Wednesday, August 10, 2016

Minto Island Tea Company Tour

On July 30th, I attended one of the first public tours of Minto Island Tea Company. The tea farm is located in South Salem near Minto Brown Island Park.

It's exciting to learn about tea growers in North America, and even more so when one of the more successful tea farms happens to be located near my hometown!

Minto Island Growers is a 40-acre organic CSA (Community Supported Agriculture) farm and nursery, operated by co-owners Chris Jenkins and Elizabeth Miller.

The half-acre tea garden was planted in 1988 by Elizabeth's father, Rob Miller, with plants collected by partner and agricultural consultant John Vendeland as an experiment to prove that tea can be grown successfully in the Northwest.  The soil on the farm is fertile due to seasonal flooding and irrigation provides much-needed water during dry Oregon summers.

Tea is harvested May through September and the plants are generally dormant the rest of the year.  All tea is handpicked, though they are hoping to introduce small-scale mechanization soon.  Currently, Minto Island Tea Company is producing green, oolong, and black tea.

The tour began with a visit to the original tea plot where Chris and Elizabeth provided information about the history and development of the tea garden, cultivars, and harvesting methods.

We had the opportunity to pluck tea before moving inside to compare the freshly picked leaves to leaves that had been withering for three hours.  The withered leaves had become soft and malleable, ideal for rolling.  After plucking and withering, the leaves will be rolled, then steamed or fired (depending on the tea being produced) to reduce the moisture content to 3-5%.

Chris demonstrated the labor-intensive process of hand-rolling green tea.  This is generally done on a larger scale though still by hand.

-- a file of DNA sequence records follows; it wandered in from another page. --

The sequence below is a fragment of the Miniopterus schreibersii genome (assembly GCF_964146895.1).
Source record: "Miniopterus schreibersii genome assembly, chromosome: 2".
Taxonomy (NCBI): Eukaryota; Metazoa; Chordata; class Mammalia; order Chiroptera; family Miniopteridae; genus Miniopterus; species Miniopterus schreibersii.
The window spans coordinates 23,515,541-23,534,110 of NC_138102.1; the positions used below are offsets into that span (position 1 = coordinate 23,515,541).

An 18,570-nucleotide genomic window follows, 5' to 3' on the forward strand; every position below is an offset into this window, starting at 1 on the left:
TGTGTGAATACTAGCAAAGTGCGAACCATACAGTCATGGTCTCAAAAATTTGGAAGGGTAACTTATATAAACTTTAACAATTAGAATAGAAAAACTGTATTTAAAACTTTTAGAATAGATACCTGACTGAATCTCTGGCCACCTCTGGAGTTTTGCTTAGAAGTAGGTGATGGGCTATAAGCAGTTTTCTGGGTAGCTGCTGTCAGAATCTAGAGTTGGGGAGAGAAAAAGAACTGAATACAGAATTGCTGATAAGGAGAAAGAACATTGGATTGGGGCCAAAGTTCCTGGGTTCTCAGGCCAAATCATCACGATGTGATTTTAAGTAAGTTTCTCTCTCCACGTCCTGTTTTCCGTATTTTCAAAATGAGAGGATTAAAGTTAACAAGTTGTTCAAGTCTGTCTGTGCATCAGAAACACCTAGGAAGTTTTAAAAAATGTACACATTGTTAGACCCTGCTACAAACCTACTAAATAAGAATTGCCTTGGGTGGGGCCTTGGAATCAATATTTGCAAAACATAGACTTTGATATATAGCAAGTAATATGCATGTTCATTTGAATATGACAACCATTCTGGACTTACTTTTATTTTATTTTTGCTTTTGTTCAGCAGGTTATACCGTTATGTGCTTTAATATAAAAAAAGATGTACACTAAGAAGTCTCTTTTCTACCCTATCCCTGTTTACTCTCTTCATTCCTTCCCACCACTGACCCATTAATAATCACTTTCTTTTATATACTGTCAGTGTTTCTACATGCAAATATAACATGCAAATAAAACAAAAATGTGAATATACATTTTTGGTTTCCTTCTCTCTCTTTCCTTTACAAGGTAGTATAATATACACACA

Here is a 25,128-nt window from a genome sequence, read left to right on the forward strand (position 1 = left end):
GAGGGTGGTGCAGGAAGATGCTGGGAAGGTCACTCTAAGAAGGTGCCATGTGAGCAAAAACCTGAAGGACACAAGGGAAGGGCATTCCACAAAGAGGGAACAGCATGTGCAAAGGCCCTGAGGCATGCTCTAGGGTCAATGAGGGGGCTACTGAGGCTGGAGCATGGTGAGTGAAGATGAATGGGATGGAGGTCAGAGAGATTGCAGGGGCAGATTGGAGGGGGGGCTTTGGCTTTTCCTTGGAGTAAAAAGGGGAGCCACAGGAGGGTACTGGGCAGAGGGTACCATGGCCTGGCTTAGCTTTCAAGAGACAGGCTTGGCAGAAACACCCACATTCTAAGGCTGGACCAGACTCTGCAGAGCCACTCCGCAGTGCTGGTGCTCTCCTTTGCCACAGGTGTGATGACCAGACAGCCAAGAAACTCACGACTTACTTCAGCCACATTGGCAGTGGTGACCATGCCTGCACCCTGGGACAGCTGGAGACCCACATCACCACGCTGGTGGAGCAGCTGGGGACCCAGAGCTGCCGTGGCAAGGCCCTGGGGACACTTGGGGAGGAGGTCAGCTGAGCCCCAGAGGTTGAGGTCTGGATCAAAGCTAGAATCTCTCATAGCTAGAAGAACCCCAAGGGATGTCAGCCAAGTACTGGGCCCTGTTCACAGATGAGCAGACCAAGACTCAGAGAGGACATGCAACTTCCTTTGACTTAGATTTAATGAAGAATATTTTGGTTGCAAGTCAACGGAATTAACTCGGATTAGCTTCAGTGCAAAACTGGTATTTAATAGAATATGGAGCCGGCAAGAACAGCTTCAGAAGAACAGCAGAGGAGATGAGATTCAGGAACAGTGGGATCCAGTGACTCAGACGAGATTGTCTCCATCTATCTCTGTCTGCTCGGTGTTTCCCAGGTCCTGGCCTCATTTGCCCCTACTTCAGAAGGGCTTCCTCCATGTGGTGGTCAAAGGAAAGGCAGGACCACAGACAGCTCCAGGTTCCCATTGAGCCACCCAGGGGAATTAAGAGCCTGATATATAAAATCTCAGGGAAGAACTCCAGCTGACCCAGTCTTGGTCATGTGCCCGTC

Historically, tea plants were grown from seeds which will have been cross-pollinated from a variety of donors.  The seedling will produce a long taproot from which smaller roots will branch out.  

More recently, tea is produced from cuttings which results in genetically identical, clonal tea plants.  These plants do not have taproots and instead produce net-like roots that spread shallowly.

[Tea Seed Pod - Seed pods on a half-acre can produce approx. 200,000 seeds.]

[Tea Seedlings]

[Chris Jenkins shares an example of a seedling taproot]

[Clonal tea plants grown from cuttings]

Our next stop was the kitchen for a green tea tasting.  Elizabeth walked us through a modified cupping and gongfu tea preparation where attendees could see, smell, taste, and compare the dry and infused leaves.

Following the tea tasting, we took a scenic walk to the farm stand through an area filled with lush green plants and trees, including an experimental poplar grove, where an unusually large variety of birds make their permanent and seasonal homes.  The local branch of the Audubon Society holds tours in the area, for anyone interested in joining.

Next, we visited one of several tea plots where the affects of soil variations and elevation on tea plant growth and viability are studied.

The tour concluded at the farm stand where seasonal fruits and vegetables, tea, and fresh-made food are available for purchase.

The next and final tea tour of the year will take place on August 20th and tickets may be purchased online.  Chris and Elizabeth plan to offer an open house and two tea tours again in 2017.  Sign up for their newsletter to hear about news and upcoming events.

Minto Island teas are available for purchase (while supplies last) online, at the Portland Farmers Market, and at the Minto Island Farm Stand where you can also purchase tea plants.

3394 Brown Island Rd. S., Salem, Oregon 9730

May-October, Tuesday-Saturday 9:00am to 5:00pm (Farm Stand)
May-October, Tuesday-Saturday 11:00am to 3:00pm (Farm Food Cart)


  1. Funny you should mention John Vendeland. I actually met him up in Burlington some three years back at Sakuma's old garden, purely by happenstance.

    1. I've been meaning to visit Sakuma if/when a tour becomes available. Their plants originated from Minto which is where the Vendeland connection comes in. I'm wondering if there's a similar connection to the Vancouver tea farm.

      Related: A Minto tea plant followed me home.

  2. I've always wanted a tea plant! I hope they ship to California :-) Love your blog! Anna